Happy New Year and welcome to ‘deliver2030.org’. As we are now chronologically as well as politically post-2015, we’ve changed the name of post2015.org to reflect the new moment we are in.
The new site will be much like post2015.org: we’re interested in anything relevant to the implementation or monitoring of the Sustainable Development Goals, we’ll post what we’re sent without editorialising, and we’re keen to promote new blogs from a wide variety of sources. The ‘targets tracker’ picks up where the ‘proposals tracker’ left off, and is the place to find data on national level targets as countries begin to formulate their own plans.
Please send us any information you think might be useful, and if you’d like to write a blog, contact us here.
So, to the SDGs. What is happening? Yesterday we brought together some of the key movers and shakers of the SDG world to share ideas on what is happening and where different organisations are at in deciding what to do with the Global Goals now we have them.
Inevitably, it was a wide-ranging and, of course, really interesting session. As an early snapshot of what the SDGs might come to mean in practice, it offered a few useful insights. Firstly, there’s a lot going on. Unlike the MDGs, the SDGs have got off the ground quickly in many organisations – the important ‘first 1000 days’ of the SDGs seems to be concentrating minds on the early years of implementation.
To specifics. The enthusiasm for all things data shows no sign of abating. This continues to be a key area for many organisations – some focusing on data for specific goals, and others on broader issues such as how to operationalise the commitment to disaggregate data so that the progress of particular groups can be tracked. I continue to be amazed and delighted at how the need to improve both the production and the use of data has grabbed the attention of so many organisations and individuals – there’s a chance to make real gains here and people are seizing it.
But, linked to this, a reminder too yesterday that the politics of the process aren’t over. The political process of agreeing the indicators has not yet ended and may still have some surprises along the way, including the threat that countries unhappy with a particular goal or target may use the indicator process to try to subvert the power of the framework. And, running in parallel, the outlines of the so-called ‘monitoring and review framework’ for the goals is still being debated. The UN Secretary General is expected to release a report with proposals for how this could work in the middle of this month, but there will still be big questions unanswered and a political debate to be had before it is resolved.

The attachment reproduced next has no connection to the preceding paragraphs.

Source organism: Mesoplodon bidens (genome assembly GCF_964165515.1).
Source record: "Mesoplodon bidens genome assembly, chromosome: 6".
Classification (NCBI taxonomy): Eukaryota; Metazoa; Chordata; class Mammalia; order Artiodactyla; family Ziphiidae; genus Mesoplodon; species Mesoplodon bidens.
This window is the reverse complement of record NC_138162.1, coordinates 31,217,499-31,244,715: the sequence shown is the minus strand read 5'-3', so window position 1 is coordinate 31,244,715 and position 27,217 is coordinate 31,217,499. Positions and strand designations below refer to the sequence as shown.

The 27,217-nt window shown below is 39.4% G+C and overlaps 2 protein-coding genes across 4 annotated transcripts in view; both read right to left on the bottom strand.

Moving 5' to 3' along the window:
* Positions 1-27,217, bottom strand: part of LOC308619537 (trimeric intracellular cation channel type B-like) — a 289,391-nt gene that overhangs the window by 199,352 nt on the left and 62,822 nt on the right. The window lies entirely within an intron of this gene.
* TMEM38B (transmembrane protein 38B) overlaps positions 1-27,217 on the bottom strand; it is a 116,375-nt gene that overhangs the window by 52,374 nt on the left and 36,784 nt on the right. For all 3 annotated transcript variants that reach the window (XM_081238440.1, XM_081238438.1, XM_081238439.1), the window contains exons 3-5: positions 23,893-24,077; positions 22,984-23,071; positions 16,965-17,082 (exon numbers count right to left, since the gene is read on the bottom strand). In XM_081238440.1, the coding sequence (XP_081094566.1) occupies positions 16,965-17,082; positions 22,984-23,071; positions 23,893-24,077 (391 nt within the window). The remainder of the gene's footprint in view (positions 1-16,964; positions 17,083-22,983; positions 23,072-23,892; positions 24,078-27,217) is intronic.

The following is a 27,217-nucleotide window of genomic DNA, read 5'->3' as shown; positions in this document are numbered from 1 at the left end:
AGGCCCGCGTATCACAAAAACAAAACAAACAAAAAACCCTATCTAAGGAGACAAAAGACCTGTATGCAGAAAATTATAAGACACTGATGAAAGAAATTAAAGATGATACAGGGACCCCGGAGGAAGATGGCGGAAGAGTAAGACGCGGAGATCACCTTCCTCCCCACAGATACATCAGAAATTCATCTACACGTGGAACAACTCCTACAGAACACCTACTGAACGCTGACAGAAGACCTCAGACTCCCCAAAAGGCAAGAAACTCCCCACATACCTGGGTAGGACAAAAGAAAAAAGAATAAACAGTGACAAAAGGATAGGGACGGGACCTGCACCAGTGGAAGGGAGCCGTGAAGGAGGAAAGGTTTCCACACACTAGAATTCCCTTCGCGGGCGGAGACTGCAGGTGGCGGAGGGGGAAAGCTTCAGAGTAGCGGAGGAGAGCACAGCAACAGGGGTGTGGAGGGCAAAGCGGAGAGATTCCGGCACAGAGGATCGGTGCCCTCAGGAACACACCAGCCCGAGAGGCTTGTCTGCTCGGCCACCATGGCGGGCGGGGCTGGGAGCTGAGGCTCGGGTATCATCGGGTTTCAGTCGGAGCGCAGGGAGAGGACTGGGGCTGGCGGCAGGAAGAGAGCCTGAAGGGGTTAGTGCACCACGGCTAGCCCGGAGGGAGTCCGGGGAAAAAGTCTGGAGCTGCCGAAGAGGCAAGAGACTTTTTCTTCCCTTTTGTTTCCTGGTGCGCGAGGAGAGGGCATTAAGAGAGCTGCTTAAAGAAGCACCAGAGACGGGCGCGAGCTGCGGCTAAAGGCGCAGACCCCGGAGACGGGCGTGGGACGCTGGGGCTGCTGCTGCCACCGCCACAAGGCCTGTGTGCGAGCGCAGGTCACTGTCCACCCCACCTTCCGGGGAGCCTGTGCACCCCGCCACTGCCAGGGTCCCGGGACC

Those organisations who can and want to influence the global politics of the SDGs still have work to do, and the first job is to ensure that the July meeting of the High Level Political Forum (the apex of the SDG monitoring structure) is successful in putting down a marker that governments will be accountable for progress on the goals that they have signed up to.
But a strong theme of yesterday’s meeting was also that the global is not the only, or even the most important, place where things are happening on the SDGs. It’s all gone national, where governments and civil society organisations are busy working out what the goals mean for them, and where the UN system is gearing up to support with guidance and practical tools for implementation. All sorts of national level discussions and debates are happening and plans are being made: whether that is the UK’s DFID working out what the SDGs mean for their policy and practice, or NGOs getting people together to start to monitor what is happening at a local level and what difference it is making to people’s lives.
Here, the call to ‘leave no one behind’ is still clearly a big focus and a useful tool for many organisations, and it will be fascinating to see how this idea is made real in different contexts. Another recurring theme of the discussions was universality – there was much talk about what OECD countries are doing to operationalise the SDGs internally, as well as through aid and development policies, and they should expect a lot of pressure to deliver on that front.
So, the SDGs are alive and well in 2016. Here at ODI we are also hard at work putting together our own programme of work on the SDGs – we’ll be focusing hard on ‘leave no one behind’ and how to use the SDGs to produce real benefits for the poorest and most marginalised, we’ll continue to convene key actors to discuss issues and solve problems, we’re still interested in all kinds of data and what can be done with it, and, most of all, we look forward to continuing to work with our many friends and partners to deliver on the promise of the SDGs in the years to come.